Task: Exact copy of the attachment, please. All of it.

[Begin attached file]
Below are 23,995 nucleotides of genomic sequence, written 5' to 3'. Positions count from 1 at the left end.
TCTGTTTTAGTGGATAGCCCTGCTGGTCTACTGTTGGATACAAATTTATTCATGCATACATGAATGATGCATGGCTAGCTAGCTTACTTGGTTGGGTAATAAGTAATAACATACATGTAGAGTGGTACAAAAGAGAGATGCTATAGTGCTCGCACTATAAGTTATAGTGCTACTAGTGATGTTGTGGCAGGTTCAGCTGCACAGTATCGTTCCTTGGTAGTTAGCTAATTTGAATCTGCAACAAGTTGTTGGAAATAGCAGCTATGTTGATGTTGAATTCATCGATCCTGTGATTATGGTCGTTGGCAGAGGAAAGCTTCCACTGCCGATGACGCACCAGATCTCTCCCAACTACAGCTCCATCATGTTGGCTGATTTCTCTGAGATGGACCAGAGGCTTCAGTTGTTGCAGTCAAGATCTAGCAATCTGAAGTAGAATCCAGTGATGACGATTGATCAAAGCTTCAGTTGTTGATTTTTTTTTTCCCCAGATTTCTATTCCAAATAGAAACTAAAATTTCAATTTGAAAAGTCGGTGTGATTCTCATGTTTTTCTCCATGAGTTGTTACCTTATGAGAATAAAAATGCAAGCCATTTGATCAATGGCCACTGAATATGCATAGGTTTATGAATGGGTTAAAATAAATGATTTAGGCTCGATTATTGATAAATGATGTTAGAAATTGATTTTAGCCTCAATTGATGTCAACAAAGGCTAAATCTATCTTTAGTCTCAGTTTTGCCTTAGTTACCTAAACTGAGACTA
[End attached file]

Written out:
Below are 23,995 nucleotides of genomic sequence, written 5' to 3'. Positions count from 1 at the left end.
TCTGTTTTAGTGGATAGCCCTGCTGGTCTACTGTTGGATACAAATTTATTCATGCATACATGAATGATGCATGGCTAGCTAGCTTACTTGGTTGGGTAATAAGTAATAACATACATGTAGAGTGGTACAAAAGAGAGATGCTATAGTGCTCGCACTATAAGTTATAGTGCTACTAGTGATGTTGTGGCAGGTTCAGCTGCACAGTATCGTTCCTTGGTAGTTAGCTAATTTGAATCTGCAACAAGTTGTTGGAAATAGCAGCTATGTTGATGTTGAATTCATCGATCCTGTGATTATGGTCGTTGGCAGAGGAAAGCTTCCACTGCCGATGACGCACCAGATCTCTCCCAACTACAGCTCCATCATGTTGGCTGATTTCTCTGAGATGGACCAGAGGCTTCAGTTGTTGCAGTCAAGATCTAGCAATCTGAAGTAGAATCCAGTGATGACGATTGATCAAAGCTTCAGTTGTTGATTTTTTTTTTCCCCAGATTTCTATTCCAAATAGAAACTAAAATTTCAATTTGAAAAGTCGGTGTGATTCTCATGTTTTTCTCCATGAGTTGTTACCTTATGAGAATAAAAATGCAAGCCATTTGATCAATGGCCACTGAATATGCATAGGTTTATGAATGGGTTAAAATAAATGATTTAGGCTCGATTATTGATAAATGATGTTAGAAATTGATTTTAGCCTCAATTGATGTCAACAAAGGCTAAATCTATCTTTAGTCTCAGTTTTGCCTTAGTTACCTAAACTGAGACTA